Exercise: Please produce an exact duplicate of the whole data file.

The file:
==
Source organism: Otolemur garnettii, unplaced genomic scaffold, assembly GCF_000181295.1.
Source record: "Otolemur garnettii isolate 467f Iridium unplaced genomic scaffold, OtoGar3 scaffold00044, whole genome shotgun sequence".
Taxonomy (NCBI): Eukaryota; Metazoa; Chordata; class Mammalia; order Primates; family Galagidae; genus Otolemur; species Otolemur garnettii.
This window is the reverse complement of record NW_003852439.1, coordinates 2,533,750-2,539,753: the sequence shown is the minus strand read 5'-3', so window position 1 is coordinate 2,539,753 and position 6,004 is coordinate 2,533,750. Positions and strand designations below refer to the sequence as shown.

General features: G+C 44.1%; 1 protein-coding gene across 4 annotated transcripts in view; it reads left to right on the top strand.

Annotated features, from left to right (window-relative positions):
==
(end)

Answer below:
Source organism: Otolemur garnettii, unplaced genomic scaffold, assembly GCF_000181295.1.
Source record: "Otolemur garnettii isolate 467f Iridium unplaced genomic scaffold, OtoGar3 scaffold00044, whole genome shotgun sequence".
Taxonomy (NCBI): Eukaryota; Metazoa; Chordata; class Mammalia; order Primates; family Galagidae; genus Otolemur; species Otolemur garnettii.
This window is the reverse complement of record NW_003852439.1, coordinates 2,533,750-2,539,753: the sequence shown is the minus strand read 5'-3', so window position 1 is coordinate 2,539,753 and position 6,004 is coordinate 2,533,750. Positions and strand designations below refer to the sequence as shown.

General features: G+C 44.1%; 1 protein-coding gene across 4 annotated transcripts in view; it reads left to right on the top strand.

Annotated features, from left to right (window-relative positions):